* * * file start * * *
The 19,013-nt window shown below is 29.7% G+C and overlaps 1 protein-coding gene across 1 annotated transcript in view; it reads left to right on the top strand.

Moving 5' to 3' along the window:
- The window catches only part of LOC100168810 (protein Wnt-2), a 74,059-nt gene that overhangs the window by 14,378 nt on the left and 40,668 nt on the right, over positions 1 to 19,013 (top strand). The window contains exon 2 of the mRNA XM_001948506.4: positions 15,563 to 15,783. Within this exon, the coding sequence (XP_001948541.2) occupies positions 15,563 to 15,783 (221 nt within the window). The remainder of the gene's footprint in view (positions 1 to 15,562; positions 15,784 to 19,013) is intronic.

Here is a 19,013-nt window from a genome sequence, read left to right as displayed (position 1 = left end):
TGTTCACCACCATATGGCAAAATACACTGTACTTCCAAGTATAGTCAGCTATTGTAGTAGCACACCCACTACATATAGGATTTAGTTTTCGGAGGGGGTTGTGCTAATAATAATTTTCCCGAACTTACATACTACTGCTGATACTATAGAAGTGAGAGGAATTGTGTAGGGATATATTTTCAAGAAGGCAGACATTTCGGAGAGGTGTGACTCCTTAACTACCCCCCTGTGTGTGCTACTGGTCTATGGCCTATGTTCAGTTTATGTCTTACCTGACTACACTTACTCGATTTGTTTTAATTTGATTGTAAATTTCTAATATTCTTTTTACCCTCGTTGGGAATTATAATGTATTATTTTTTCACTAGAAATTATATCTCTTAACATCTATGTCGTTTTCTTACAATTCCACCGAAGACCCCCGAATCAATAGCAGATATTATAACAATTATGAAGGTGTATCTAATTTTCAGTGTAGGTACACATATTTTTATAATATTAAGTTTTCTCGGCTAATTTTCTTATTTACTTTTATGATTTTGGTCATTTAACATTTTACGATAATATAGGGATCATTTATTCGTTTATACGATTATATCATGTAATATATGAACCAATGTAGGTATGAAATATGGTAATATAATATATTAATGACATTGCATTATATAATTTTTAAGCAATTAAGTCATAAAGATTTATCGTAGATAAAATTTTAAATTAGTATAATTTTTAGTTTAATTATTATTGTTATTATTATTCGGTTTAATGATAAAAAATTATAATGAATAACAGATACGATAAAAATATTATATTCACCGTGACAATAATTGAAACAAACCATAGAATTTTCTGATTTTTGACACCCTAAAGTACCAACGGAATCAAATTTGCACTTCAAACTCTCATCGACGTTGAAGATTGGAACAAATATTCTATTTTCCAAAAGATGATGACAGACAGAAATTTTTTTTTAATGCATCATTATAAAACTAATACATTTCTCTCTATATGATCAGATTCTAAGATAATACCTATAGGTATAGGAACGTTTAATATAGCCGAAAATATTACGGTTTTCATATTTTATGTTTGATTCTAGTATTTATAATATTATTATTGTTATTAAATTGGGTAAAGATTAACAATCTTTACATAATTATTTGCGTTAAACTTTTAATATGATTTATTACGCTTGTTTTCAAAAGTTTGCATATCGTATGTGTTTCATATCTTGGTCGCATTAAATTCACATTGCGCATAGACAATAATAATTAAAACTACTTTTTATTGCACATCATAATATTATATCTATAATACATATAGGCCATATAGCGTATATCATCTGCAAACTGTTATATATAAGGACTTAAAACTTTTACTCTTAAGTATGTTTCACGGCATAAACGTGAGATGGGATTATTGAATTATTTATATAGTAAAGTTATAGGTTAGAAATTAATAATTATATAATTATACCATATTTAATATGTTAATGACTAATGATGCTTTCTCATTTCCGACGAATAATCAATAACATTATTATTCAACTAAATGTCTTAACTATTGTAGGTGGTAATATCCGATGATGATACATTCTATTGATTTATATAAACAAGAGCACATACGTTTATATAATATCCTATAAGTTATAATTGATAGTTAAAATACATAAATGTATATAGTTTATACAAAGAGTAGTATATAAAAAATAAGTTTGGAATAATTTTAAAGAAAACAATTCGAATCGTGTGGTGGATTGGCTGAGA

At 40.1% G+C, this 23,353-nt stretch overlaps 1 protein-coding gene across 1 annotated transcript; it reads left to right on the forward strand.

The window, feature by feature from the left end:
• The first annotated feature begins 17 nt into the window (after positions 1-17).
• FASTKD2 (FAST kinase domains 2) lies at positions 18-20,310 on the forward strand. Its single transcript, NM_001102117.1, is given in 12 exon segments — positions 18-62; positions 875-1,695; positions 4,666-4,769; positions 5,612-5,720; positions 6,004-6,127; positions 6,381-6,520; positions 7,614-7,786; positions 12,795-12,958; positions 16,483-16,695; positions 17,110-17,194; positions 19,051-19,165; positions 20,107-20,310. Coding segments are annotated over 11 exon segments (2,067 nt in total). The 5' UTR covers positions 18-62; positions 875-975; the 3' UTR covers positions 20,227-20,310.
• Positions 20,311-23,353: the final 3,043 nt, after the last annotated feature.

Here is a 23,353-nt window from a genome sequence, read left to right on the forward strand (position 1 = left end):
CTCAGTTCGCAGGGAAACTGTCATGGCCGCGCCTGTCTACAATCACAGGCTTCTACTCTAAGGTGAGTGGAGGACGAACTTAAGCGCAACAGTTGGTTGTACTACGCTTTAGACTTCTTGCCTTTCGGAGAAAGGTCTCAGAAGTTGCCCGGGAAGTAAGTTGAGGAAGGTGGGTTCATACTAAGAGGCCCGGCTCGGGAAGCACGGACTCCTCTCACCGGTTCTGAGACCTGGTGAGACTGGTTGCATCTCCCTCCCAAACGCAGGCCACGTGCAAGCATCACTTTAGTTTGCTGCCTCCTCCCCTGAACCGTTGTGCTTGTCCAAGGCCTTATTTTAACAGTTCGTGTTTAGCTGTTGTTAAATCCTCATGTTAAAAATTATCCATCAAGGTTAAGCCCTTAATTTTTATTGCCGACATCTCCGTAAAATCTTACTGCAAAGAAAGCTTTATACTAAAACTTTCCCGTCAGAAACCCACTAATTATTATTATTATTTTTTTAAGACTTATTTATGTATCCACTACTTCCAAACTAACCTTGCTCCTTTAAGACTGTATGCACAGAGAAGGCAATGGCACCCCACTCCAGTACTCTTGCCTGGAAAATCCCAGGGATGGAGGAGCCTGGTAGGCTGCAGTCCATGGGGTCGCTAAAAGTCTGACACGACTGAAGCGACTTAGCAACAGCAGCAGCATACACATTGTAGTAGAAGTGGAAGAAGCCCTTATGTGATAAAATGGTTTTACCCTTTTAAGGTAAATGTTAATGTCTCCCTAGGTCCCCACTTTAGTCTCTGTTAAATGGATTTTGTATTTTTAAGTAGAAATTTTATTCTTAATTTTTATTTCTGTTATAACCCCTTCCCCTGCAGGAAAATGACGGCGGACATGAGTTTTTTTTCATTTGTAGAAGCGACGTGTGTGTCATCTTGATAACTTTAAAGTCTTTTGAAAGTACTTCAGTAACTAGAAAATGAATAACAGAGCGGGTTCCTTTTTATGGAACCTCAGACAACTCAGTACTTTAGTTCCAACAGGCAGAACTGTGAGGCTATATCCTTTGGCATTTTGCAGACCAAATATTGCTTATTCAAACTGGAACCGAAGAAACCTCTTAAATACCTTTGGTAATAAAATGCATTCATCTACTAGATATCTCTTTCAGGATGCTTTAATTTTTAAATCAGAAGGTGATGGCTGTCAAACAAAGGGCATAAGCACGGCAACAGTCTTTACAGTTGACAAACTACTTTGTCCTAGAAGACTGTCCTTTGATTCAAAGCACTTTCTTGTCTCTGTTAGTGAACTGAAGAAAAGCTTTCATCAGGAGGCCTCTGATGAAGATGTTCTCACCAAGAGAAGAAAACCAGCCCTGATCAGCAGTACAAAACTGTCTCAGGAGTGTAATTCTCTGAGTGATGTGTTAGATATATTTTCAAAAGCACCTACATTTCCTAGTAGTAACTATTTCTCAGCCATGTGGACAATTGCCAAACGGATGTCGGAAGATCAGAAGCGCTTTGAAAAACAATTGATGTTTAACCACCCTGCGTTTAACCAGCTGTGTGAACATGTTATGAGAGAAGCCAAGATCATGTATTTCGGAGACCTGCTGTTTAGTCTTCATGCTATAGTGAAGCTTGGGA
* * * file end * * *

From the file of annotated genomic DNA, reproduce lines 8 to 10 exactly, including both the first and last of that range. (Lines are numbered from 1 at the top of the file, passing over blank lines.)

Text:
• The first annotated feature begins 17 nt into the window (after positions 1-17).
• FASTKD2 (FAST kinase domains 2) lies at positions 18-20,310 on the forward strand. Its single transcript, NM_001102117.1, is given in 12 exon segments — positions 18-62; positions 875-1,695; positions 4,666-4,769; positions 5,612-5,720; positions 6,004-6,127; positions 6,381-6,520; positions 7,614-7,786; positions 12,795-12,958; positions 16,483-16,695; positions 17,110-17,194; positions 19,051-19,165; positions 20,107-20,310. Coding segments are annotated over 11 exon segments (2,067 nt in total). The 5' UTR covers positions 18-62; positions 875-975; the 3' UTR covers positions 20,227-20,310.
• Positions 20,311-23,353: the final 3,043 nt, after the last annotated feature.